Notes on connecting older computers to the Internet
I refurbish and sell a fair number of older laptops to students and those requiring a second machine.
Typically these are mainly, Dell and Toshiba, ranging in speeds from 133mhz to 500mhz.
A common question is "how do I connect this machine to the internet? Closely followed by "can I connect by wireless?"
This note is intended to address those questions and outline how these machines may be connected to the Internet and describe the methods, which I have found from experience to be the easiest and most stable. If however you have any relevant suggestions or comments I would be pleased to receive them.
There are two basic types of connection, dial-up, otherwise known as narrowband and broadband. Some people connect to broadband through a cable television system, for the purpose of this note I am afraid I am going to ignore them, and only concern myself with broadband connected through the telephone system. After all every one that has ever bought a computer from me has bought it through the Internet, they obviously therefore have a connection. The purpose of these notes therefore is simply to discuss the easiest way to connect these machines to an existing system.
There are basically three ways to connect these machines, 1, through a modem. 2, through a wired router, which is connected in, turn to a modem. 3, through a wireless router connected to a modem.
To make life simple most broadband providers these days supply a combined unit, which enables wired or wireless connections through an integral modem.
How you connect therefore mainly depends on what ports are available on your machine.
Firstly connecting to dial-up, whilst the usual method only two or three years ago, largely superseded these days by broadband. Rather slow for modern needs, many web pages are very slow to load, still useful for accessing email as can be connected to any phone line in the land with no problems. Therefore useful to access the Internet when on holiday in the Scottish Highlands or some such. A dial-up modem is built into many machines, otherwise a pc card, or cardbus modem may be inserted in the pcmcia slot on the side of the laptop. Alternatively older standard modems connect to the serial or comm. port, or some dial-up modems connect to the usb port. In many instances the required drivers will already be included in the operating system, otherwise drivers will be supplied with the modems.
Two points here. If you are still using Windows 95, you are probably stuck with dial-up, I have never had any success in attempting to connect any such machine to broadband, so whilst it is probably not impossible I do not recommend trying, after all we are looking for the simple life.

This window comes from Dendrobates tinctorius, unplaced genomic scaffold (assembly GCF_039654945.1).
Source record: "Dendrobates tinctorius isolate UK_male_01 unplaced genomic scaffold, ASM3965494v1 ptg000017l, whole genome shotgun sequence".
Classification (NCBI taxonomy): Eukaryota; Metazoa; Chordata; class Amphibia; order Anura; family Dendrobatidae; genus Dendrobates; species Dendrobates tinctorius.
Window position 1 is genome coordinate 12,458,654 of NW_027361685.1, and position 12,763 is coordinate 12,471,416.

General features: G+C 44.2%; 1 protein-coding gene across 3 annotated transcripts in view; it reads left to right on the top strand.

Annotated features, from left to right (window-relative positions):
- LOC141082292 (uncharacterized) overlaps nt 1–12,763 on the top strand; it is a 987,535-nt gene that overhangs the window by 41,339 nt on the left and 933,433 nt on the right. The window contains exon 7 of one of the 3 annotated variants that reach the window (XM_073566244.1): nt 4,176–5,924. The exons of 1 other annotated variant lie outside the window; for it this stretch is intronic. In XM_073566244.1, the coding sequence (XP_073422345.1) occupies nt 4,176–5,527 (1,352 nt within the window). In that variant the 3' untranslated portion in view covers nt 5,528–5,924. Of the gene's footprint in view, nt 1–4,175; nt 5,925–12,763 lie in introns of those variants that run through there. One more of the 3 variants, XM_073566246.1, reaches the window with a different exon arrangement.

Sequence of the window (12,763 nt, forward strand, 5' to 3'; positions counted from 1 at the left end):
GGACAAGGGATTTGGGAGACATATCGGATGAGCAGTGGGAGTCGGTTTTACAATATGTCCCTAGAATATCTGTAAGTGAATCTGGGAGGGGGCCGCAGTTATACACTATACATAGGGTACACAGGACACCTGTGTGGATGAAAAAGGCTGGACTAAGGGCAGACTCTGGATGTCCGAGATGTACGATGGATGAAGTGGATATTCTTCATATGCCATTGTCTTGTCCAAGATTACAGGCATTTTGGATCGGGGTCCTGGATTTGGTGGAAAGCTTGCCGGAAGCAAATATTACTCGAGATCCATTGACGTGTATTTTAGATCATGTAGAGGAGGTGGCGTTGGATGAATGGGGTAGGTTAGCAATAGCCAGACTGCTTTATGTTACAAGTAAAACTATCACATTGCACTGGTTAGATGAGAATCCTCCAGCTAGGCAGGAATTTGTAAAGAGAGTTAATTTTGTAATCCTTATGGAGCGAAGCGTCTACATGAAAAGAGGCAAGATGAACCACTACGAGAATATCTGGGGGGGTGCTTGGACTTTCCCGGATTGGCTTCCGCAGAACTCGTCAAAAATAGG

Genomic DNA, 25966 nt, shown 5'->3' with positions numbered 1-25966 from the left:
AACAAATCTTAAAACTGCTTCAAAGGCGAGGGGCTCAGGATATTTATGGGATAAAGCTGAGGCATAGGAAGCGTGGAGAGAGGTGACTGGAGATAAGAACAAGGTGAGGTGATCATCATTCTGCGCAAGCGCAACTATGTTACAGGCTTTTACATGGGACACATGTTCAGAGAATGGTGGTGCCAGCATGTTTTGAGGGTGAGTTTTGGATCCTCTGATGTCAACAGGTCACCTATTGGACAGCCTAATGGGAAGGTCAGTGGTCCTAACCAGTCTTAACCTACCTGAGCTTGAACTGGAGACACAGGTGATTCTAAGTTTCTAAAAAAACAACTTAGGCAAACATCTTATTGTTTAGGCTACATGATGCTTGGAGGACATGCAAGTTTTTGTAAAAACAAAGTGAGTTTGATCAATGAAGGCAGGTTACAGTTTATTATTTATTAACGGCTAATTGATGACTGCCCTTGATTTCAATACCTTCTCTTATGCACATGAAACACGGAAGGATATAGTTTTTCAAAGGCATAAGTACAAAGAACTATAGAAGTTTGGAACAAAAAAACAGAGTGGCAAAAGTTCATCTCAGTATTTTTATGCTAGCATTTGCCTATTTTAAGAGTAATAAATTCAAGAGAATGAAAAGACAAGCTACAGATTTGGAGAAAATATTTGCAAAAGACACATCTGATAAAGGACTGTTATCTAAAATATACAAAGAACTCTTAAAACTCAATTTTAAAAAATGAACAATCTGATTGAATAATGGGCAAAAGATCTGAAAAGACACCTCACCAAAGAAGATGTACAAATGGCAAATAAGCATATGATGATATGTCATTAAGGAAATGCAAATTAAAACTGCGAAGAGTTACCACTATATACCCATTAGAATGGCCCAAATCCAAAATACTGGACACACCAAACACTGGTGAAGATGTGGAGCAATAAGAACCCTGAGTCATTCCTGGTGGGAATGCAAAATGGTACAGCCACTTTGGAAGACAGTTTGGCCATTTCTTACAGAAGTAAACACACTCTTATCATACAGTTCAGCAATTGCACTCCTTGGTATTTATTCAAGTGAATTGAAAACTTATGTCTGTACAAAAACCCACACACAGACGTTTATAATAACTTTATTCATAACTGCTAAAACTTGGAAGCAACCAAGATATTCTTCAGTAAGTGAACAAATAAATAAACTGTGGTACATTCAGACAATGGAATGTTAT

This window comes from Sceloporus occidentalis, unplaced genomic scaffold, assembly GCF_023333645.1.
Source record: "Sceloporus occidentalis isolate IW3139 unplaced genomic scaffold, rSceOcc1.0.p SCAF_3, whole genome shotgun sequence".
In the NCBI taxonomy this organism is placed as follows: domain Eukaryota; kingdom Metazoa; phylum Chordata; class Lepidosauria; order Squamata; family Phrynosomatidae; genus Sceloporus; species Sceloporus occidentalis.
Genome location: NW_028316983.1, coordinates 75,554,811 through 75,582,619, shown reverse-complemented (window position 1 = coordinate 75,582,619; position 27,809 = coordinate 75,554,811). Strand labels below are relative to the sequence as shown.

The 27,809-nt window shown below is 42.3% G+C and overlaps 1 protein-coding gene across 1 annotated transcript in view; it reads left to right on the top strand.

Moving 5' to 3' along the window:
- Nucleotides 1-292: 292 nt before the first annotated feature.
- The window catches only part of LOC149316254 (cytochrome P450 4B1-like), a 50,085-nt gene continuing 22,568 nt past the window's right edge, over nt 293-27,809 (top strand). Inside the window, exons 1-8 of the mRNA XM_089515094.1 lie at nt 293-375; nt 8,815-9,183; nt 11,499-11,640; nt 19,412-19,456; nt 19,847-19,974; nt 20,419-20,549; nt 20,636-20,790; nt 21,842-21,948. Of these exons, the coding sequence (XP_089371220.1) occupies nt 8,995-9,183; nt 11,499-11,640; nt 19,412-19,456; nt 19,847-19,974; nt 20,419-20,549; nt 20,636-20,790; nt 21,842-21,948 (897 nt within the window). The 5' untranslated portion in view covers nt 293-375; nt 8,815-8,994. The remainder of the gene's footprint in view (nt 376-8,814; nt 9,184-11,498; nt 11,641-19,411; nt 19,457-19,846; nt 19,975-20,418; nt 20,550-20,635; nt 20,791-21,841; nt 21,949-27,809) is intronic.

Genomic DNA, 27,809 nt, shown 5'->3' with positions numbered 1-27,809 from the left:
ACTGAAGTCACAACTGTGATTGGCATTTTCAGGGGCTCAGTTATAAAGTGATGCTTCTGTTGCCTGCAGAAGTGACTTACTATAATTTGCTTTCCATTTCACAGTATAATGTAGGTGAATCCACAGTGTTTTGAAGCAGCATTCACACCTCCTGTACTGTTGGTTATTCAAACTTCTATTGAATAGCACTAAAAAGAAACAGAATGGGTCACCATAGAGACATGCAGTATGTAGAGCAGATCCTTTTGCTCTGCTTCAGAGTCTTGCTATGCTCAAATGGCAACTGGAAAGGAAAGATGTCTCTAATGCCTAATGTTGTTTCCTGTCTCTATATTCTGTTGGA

Secondly, a note about pcmcia sockets. Up until 1995 all sockets were 16bit. In 1995 a revised 32-bit standard was issued called Cardbus. Cardbus cards can be recognised by the copper grounding strip with eight bumps on the top side directly behind the plug interface. Most machines, but not all, built from about 1997 onwards will have cardbus sockets. The cardbus standard uses a lower operating voltage than the older cards so whilst the old 16 bit cards will work in the newer cardbus socket, try it the other way round and you will probably fry the cardbus card, in theory they are keyed so that this cannot happen, in practice it is very easy to insert the wrong card. How can you tell what type of sockets you have? Access device manager, expand the line which reads PCMCIA socket, or PCMCIA adaptor, if the string contains the term Cardbus Controller then you can use cardbus, otherwise it is 16 bit. As an example on a Toshiba machine you will probably see a line "Toshiba ToPIC97 Cardbus controller, or Toshiba ToPIC100 Cardbus controller.
Fortunately PC card modems appear to work forever so you should have no problem in picking up a pre owned 16-bit modem for around a fiver. Make sure however that it comes with the cable as the line connectors on 16bit cards are far from standardised and you will have very little chance of finding a cable to match.
A lot, but not all, cardbus cards have a standard RJ11 telephone socket. The cardbus is a current standard so you will have no problem obtaining a new card, certainly for under a tenner, and you will usually also find the appropriate drivers disc included.
So on to broadband. The simplest way to connect is using an usb modem and until about eighteen months ago when signing up with an ISP this is what they provided. Most usb modems require Win98se or later. Installation is easy, but the instructions supplied need to be followed, generally the most important is do not plug in the modem until the software tells you to do so. Sometimes the o/s disc is required for additional files, so have it handy before you start. This arrangement works with any machine with usb. My old 133mhz Toshiba is quite happy with this arrangement. The only downside to a usb modem is that only one machine can be connected at any one time